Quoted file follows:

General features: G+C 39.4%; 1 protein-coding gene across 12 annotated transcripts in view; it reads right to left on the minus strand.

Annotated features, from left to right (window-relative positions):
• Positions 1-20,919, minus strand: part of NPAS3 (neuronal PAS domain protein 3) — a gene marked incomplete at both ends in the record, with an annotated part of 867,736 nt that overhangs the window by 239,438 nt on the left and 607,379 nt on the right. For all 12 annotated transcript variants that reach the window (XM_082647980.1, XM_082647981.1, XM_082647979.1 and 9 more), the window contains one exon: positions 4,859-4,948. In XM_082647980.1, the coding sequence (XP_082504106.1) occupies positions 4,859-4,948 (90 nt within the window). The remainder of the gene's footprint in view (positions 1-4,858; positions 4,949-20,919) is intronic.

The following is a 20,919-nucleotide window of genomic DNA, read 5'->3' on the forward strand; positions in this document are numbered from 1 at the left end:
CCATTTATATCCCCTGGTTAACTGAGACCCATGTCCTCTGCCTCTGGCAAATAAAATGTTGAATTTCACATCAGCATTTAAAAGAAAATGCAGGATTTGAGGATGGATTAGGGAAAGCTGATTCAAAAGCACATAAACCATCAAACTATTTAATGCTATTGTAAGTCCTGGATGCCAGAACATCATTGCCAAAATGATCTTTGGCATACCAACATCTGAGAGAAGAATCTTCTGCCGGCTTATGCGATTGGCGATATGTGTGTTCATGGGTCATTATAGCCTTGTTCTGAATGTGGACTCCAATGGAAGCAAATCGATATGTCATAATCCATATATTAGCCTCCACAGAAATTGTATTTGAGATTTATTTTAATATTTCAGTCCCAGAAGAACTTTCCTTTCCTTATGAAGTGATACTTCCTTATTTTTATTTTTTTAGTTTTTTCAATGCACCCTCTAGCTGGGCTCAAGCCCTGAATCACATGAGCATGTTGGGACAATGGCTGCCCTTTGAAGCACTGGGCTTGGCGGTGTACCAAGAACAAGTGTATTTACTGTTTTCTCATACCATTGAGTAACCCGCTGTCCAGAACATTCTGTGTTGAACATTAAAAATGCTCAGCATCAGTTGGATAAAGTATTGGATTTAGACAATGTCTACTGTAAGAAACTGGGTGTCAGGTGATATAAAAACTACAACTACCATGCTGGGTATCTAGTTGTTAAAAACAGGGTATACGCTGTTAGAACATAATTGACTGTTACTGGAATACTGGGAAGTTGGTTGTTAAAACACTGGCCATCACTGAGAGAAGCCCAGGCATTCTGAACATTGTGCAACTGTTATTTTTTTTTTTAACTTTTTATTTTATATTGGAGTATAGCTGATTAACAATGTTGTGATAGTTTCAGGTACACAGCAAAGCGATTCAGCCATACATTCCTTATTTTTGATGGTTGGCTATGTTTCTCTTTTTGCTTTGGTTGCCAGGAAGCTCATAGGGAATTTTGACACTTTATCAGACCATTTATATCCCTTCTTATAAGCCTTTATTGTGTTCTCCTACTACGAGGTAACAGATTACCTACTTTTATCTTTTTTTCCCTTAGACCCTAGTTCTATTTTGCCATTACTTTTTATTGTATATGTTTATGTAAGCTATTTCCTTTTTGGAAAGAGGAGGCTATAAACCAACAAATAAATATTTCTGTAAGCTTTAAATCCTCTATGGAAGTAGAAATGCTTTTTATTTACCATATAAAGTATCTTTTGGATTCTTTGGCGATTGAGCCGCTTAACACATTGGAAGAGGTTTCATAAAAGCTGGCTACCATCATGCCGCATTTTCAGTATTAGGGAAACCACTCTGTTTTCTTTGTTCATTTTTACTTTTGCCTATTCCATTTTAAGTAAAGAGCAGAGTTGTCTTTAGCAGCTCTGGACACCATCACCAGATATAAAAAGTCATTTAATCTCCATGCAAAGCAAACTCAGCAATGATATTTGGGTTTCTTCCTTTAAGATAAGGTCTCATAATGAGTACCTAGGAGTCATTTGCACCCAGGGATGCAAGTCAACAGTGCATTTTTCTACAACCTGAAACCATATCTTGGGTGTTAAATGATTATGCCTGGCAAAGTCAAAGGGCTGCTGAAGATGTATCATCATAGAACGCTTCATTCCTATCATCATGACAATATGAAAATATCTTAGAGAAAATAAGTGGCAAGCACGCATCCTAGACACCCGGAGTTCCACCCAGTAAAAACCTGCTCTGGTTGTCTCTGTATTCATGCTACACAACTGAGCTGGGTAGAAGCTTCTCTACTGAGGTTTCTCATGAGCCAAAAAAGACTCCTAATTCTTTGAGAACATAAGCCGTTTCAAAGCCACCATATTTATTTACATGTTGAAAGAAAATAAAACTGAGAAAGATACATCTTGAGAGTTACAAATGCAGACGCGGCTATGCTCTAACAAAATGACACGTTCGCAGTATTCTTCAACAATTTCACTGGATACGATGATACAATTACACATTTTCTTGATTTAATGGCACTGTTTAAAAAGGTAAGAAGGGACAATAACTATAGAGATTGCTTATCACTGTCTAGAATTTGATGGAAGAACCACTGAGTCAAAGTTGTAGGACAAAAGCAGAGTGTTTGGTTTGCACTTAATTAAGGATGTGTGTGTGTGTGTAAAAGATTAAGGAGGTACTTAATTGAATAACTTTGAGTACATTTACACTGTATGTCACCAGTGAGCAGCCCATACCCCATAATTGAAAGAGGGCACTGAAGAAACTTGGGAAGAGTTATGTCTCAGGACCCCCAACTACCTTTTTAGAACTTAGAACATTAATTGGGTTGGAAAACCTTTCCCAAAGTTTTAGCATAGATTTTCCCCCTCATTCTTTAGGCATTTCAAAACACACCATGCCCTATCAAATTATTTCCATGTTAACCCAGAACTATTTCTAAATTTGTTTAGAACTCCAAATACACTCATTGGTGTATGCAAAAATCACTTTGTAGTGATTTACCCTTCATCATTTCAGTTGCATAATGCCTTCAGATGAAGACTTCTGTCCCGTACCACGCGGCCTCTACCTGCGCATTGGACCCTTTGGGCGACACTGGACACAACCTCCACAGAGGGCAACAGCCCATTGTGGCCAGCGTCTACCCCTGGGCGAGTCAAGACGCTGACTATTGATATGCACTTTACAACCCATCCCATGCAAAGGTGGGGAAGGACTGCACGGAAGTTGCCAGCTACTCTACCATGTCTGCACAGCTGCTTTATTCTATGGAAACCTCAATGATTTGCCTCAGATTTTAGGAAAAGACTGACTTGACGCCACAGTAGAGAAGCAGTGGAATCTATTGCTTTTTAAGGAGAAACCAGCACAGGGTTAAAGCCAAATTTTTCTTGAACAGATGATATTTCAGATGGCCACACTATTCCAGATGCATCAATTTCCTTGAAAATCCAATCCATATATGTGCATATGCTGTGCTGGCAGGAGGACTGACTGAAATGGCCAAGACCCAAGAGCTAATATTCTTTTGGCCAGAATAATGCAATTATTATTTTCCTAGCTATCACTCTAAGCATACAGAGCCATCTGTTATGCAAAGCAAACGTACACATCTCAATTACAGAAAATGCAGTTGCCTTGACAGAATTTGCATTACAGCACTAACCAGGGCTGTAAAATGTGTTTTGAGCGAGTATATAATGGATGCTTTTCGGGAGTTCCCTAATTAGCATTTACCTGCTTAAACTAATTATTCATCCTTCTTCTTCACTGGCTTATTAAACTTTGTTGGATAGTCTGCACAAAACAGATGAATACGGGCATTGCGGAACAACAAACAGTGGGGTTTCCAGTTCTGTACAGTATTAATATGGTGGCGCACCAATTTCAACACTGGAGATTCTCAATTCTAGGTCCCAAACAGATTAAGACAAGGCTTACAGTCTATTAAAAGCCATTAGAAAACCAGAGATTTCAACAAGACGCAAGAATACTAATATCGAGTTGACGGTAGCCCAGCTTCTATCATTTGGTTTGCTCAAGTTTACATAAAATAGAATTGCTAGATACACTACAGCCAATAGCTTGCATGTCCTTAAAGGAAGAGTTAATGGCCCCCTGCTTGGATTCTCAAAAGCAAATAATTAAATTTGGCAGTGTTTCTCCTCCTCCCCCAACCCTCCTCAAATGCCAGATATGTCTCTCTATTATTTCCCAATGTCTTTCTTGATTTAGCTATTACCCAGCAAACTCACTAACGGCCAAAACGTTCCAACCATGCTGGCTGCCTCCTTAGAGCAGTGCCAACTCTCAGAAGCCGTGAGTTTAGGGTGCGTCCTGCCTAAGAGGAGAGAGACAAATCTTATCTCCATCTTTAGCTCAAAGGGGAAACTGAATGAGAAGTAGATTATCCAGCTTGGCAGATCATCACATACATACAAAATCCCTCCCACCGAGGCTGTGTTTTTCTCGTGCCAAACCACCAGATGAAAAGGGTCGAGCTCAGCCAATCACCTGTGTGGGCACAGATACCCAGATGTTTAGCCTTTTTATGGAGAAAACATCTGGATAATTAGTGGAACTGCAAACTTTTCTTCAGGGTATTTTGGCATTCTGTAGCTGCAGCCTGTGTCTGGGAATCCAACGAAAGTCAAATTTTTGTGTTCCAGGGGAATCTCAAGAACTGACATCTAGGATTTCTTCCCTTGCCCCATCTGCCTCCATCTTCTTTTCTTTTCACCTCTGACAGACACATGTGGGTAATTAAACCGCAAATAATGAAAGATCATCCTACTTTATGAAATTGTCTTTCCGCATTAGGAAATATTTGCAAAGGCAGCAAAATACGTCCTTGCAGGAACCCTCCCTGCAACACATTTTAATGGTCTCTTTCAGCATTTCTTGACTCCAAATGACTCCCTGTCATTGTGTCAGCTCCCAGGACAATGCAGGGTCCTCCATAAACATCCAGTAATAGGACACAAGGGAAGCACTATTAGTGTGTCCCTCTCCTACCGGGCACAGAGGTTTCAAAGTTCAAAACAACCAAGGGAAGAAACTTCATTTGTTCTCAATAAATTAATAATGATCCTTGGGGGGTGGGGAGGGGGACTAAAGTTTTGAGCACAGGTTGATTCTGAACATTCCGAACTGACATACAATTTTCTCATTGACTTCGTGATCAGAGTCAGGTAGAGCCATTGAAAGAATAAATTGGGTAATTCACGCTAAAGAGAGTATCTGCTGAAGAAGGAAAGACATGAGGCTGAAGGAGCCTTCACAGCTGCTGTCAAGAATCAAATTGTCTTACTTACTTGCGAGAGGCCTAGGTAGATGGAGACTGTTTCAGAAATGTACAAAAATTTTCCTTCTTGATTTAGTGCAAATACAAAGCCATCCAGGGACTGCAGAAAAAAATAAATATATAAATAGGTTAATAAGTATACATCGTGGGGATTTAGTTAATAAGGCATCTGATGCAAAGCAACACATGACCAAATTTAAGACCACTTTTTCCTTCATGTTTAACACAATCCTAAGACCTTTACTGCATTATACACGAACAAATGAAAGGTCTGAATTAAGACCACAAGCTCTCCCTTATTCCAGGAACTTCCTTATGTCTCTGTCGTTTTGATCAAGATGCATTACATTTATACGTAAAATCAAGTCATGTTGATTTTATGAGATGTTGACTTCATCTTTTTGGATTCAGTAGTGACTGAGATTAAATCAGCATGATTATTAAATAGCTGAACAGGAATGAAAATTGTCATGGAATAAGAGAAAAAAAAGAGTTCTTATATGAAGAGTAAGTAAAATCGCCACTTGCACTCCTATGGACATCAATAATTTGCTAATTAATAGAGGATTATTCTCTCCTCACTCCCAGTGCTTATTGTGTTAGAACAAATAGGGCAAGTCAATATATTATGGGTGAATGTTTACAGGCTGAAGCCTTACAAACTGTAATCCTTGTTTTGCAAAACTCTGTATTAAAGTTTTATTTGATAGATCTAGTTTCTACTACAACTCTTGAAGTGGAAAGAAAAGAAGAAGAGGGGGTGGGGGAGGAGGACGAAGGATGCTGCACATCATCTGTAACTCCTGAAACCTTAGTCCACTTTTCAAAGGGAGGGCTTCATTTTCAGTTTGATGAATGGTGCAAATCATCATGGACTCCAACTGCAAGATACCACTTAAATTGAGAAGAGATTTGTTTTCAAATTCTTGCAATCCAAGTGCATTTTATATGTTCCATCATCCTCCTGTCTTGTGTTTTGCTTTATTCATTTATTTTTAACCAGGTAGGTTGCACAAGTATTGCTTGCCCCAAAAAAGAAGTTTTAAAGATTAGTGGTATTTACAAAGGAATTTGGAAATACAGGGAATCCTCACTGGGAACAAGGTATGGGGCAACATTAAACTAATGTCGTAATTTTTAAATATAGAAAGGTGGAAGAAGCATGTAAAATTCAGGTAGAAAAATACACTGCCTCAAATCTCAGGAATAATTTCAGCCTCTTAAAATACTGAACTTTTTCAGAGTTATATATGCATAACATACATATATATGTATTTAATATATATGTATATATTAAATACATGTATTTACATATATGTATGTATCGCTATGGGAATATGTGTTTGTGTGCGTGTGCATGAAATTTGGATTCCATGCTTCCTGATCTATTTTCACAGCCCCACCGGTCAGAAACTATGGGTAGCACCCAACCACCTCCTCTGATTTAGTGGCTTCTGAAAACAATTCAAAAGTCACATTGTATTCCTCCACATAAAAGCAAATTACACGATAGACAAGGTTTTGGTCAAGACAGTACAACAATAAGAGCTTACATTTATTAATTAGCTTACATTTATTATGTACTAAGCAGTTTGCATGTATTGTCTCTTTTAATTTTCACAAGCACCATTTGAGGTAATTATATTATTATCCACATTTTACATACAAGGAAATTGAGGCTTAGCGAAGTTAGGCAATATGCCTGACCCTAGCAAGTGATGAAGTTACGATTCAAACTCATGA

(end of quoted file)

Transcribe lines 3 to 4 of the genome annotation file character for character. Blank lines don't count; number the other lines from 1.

• Positions 1-20,919, minus strand: part of NPAS3 (neuronal PAS domain protein 3) — a gene marked incomplete at both ends in the record, with an annotated part of 867,736 nt that overhangs the window by 239,438 nt on the left and 607,379 nt on the right. For all 12 annotated transcript variants that reach the window (XM_082647980.1, XM_082647981.1, XM_082647979.1 and 9 more), the window contains one exon: positions 4,859-4,948. In XM_082647980.1, the coding sequence (XP_082504106.1) occupies positions 4,859-4,948 (90 nt within the window). The remainder of the gene's footprint in view (positions 1-4,858; positions 4,949-20,919) is intronic.

The following is a 20,919-nucleotide window of genomic DNA, read 5'->3' on the forward strand; positions in this document are numbered from 1 at the left end: